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Canadian French alphabet and characters

The Canadian French alphabet should display only the following characters. If your document is not showing correctly, then first check that the encoding for that program and font supports Romance languages.

Lower-case characters:

French alphabet (lower characters)

Upper-case characters


Diactrics and ligatures


Canadian French grammar rules


French nouns have grammatical genders: either masculine or feminine. Nouns are not inflected for any other grammatical categories.


Verbs in French inflect for past present and future tense, as well as for mood, aspect and voice.

Mood: indicative, imperative, subjunctive, conditional, infinitive, participle, gerundive.

Aspect: perfective, imperfective.

Voice: active, passive, reflexive.

Canadian French formatting rules

Date formats
Short date formatyyyy-MM-dd as well as yyyy MM dd
e.g. 2016-03-24 or 2016 03 24
Long date formatd MMMM yyyy
e.g. 24 mars 2016
Numbers and measurements
Decimal separator, (comma)
e.g. 11,50
Thousand separatorno separation
e.g. 2000, not 2 000
Five and more digit numbers formatsplit into groups of three from the right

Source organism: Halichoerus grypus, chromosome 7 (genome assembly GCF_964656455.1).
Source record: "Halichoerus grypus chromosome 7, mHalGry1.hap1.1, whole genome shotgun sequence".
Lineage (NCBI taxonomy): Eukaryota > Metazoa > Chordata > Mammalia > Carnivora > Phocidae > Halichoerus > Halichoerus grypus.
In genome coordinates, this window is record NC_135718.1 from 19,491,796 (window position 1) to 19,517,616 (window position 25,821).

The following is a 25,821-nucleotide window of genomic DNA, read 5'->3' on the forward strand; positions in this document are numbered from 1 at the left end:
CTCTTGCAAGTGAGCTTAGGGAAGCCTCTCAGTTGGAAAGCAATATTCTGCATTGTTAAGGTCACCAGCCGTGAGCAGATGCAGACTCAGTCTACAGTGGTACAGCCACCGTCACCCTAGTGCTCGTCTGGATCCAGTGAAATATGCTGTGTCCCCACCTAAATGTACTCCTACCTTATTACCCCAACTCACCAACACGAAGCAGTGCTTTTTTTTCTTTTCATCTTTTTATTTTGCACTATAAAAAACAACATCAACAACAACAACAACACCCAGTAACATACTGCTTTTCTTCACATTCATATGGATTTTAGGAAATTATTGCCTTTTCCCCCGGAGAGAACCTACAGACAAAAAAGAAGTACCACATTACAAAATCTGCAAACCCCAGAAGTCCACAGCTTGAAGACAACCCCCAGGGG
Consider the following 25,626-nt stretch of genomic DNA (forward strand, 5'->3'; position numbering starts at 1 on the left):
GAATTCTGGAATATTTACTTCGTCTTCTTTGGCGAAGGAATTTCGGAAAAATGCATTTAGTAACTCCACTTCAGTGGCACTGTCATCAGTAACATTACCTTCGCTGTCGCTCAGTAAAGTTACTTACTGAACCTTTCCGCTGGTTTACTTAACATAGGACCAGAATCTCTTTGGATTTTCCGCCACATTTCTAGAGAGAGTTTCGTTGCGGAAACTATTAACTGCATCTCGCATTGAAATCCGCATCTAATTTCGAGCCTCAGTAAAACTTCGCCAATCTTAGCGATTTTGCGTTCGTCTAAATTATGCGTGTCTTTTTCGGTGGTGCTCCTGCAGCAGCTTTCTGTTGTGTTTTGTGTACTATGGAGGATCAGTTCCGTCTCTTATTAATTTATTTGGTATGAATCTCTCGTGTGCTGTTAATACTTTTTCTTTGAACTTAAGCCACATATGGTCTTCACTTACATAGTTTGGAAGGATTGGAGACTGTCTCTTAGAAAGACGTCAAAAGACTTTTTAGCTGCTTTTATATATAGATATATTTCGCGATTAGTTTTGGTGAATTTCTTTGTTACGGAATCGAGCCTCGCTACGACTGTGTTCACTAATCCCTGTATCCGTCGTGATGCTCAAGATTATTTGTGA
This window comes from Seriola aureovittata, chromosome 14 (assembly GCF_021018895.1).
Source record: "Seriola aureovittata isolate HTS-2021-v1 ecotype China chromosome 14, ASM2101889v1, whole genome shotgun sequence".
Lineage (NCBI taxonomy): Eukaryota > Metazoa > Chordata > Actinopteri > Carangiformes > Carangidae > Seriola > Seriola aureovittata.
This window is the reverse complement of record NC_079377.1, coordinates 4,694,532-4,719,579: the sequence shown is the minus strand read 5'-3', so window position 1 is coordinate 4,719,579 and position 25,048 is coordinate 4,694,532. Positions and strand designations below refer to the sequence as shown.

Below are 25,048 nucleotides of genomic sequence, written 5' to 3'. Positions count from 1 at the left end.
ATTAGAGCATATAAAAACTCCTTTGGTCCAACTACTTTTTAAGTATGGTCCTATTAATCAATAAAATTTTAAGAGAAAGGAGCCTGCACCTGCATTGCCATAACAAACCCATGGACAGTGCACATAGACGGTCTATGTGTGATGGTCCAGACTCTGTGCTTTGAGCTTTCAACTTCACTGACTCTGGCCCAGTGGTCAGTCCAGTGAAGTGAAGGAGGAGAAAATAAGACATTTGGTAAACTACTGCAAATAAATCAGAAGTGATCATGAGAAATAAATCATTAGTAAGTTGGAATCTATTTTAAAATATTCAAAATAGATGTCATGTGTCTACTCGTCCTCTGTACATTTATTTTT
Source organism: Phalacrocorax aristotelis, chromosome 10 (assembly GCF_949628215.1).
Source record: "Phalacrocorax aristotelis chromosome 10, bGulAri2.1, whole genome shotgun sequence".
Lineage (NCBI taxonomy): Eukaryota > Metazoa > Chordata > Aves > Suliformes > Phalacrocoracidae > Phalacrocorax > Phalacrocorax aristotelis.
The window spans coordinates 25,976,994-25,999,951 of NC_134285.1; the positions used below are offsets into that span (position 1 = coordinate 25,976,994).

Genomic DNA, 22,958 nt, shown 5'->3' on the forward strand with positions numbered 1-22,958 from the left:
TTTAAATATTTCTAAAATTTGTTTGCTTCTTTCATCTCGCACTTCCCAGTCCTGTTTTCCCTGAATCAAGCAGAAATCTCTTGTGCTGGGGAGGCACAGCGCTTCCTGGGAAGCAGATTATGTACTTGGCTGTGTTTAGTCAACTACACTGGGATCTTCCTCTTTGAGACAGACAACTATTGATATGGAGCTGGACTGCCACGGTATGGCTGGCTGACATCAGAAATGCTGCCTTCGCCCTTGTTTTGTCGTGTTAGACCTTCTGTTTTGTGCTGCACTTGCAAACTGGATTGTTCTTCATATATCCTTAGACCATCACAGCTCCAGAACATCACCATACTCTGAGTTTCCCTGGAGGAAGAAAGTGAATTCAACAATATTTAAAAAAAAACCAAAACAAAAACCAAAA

e.g. 20 000 000,00, not 20,000,000.00
Currency nameCanadian dollar
Currency symbol$
Currency symbol positionlocated after the number, proceeded by a space
e.g. 100,50 $

Canadian French capitalisation usage

Should be capitalised
  • People’s names.
  • Geographical names (of countries, counties/states, cities etc.).
  • Headings/titles and column/row headings should start with a capital letter unless a proper noun is featured.
  • In most cases, only the first word in the name of an institution, organization, committee, etc. is capitalized unless a proper noun is featured.
  • Do not capitalize the word following a colon unless the colon is at the end of a heading or the text following the colon is a complete quotation.
  • The word “monsieur” or “madame” should be capitalized if it is used to communicate with the very person (mark of deference).
  • When the word “monsieur” or “madame” is used to talk about the person in question to a third party, capitalization is no longer needed.
Should NOT be capitalised

Days and months, names of nations/nationals are not capitalised.

Solutions for Canadian French

Stepping Stone provides translation and localisation services for Canadian French